What You Need to Know: Information and Support for Parents of Children with Kidney Disease
Photo Credit: pkdcure.org/
When I was packing to go home from the hospital after the birth of our second child, my husband and I were told by the doctor on the phone that our new baby had an “incurable kidney disease” that would “require her to have a kidney transplant early in her life.” The doctor advised us to consult with a nephrologist.
I laugh a little bit now at my response: “What’s a nephrologist?” We were shocked, and we were just as devastated when we learned three months later our son had the same condition.
It’s been a long way from that day at the hospital when I asked the doctor on the phone, “What’s a nephrologist?” There are world-renowned doctors in kidney medicine I call friends, and we work together to educate families about polycystic kidney disease (PKD). My kids have a rare form called autosomal recessive PKD. Both my husband and I are carriers (we do not have the disease itself) and unknowingly passed it to our children. Part of their disease combination is an eye disorder and CHF-congenital hepatic fibrosis. They will need liver transplants one day as well.
Impact of Kidney Disease
My children’s lives have been majorly impacted over the years due to the disease as well as various treatments they’ve had to endure, including the following:
• At birth, one started medicine to control out-of-control high blood pressure.
• By age four, both were on at least ten medications each, with multiple therapy appointments for OT, PT, speech, and vision (they have another disorder of the eye called ocularmotor apraxia).
• By age five, both were in acute renal failure, and at age seven one had to go on dialysis while waiting for family and friends to be tested to donate a kidney.
• By age six and seven, both were in play therapy and being evaluated for kidney transplants.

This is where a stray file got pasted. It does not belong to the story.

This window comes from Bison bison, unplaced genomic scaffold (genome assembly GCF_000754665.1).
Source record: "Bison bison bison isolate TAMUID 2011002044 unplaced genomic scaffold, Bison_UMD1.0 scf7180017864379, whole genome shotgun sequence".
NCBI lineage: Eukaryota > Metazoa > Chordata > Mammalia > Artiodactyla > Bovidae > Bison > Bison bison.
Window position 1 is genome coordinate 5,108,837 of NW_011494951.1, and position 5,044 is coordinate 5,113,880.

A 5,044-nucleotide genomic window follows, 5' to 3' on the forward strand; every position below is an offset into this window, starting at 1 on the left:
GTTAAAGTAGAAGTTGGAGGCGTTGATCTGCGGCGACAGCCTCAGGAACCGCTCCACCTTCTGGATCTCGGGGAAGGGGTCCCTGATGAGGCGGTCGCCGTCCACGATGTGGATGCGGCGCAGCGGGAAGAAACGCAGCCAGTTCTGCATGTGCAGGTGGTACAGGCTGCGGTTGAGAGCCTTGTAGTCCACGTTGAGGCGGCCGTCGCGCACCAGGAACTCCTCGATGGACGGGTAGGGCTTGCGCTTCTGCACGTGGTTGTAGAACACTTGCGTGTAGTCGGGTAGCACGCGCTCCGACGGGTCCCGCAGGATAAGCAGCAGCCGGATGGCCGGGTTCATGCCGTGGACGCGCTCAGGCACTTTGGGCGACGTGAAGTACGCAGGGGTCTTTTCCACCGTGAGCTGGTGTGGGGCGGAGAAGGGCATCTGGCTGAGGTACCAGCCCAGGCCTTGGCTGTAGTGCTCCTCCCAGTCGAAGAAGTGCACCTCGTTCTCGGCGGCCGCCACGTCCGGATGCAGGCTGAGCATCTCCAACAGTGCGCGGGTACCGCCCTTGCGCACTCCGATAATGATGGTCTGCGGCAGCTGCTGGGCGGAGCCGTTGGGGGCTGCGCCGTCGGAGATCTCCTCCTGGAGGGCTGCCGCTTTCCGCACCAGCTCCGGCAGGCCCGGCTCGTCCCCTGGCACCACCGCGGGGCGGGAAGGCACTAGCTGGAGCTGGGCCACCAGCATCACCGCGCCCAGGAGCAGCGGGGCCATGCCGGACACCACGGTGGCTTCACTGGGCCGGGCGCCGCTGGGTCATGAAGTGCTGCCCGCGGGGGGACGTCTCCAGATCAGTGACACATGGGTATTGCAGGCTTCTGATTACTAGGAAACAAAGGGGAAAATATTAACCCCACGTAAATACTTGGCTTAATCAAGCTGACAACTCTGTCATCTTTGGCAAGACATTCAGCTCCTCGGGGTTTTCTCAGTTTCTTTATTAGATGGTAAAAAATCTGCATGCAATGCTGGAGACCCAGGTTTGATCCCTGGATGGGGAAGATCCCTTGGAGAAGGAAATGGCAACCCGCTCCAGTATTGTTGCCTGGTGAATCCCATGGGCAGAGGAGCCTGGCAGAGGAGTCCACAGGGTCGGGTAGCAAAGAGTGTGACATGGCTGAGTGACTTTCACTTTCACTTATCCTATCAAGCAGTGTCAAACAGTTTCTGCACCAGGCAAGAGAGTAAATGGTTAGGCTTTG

• At one month past an eighth birthday and on an eighth birthday, our children received kidney transplants, both living donor kidneys by friends who were tested after us parents were disqualified.
• Both have had to endure mental health issues, including depression, and learning challenges as a result of growing up with a chronic illness.
• It was difficult to stay on track socially because of absences due to illness/energy, hospitalization, or simply because they had so many appointments to attend.
A Parent’s Perspective
There have been a lot of tears and a lot of hurdles in their young lives, but a lot of triumphant joys too. Our children are wise beyond their years and have a resiliency we don’t see in some adults. We try to live life with more gratefulness because of what they endured. We have an expanded view of compassion and understanding for others, which never hurts either.
My advice to parents is, first and foremost, practice self-care. While it’s the first thing to go (along with nurturing relationships) because of lack of time, self-care is right at the top of the most important things to obtain and keep. I even wrote a post about self-care, “Is Self-Care Possible in Special Needs Parenting?”, because many people in the throes of chaos don’t think it’s possible. It is, but it takes great planning.
Organizations to Connect With
The National Kidney Foundation (NKF) is an organization that serves all those with kidney diseases by providing general information. Its resources are deep, including phone support in English and Spanish. The foundation has complied a comprehensive list of resources for people looking for information on kidney disease and kidney health. They have included everything from insurance information and prescription cost assistance to clinical trials and medical alert jewelry.
The PKD Foundation represents the disease my kids have. As patient organizations go, it is pretty terrific. I have served with this organization in a volunteer role for fifteen years, helping parents new to a child’s diagnosis and serving on the board for nine years.
Other Recommended Resources
• Transplant Games: If you’ve had an organ transplant, you’re eligible to try to qualify for the transplant games.
• Support for Special Needs: This is the site I started in 2010 with Dawn Friedman, who is a counselor in her own practice, Building Family Counseling, in Ohio.
• Kidney Disease: A Guide for Living by Walter A. Hunt, PhD (author) and Ronald D. Perrone, MD (foreword): A practical guide to kidney disease by two former board members from the PKD Foundation.
• Trauma Through a Child’s Eyes: Awakening the Ordinary Miracle of Healing by Peter A. Levine, PhD, and Maggie Kline: Our children have suffered with PTSD as a result of their medical trauma and interventions. While it was extremely difficult to read this book, because some stories hit very close to home, reading it made me a better parent and caregiver. I better understood what causes some trauma and, more importantly, how to help my children through it.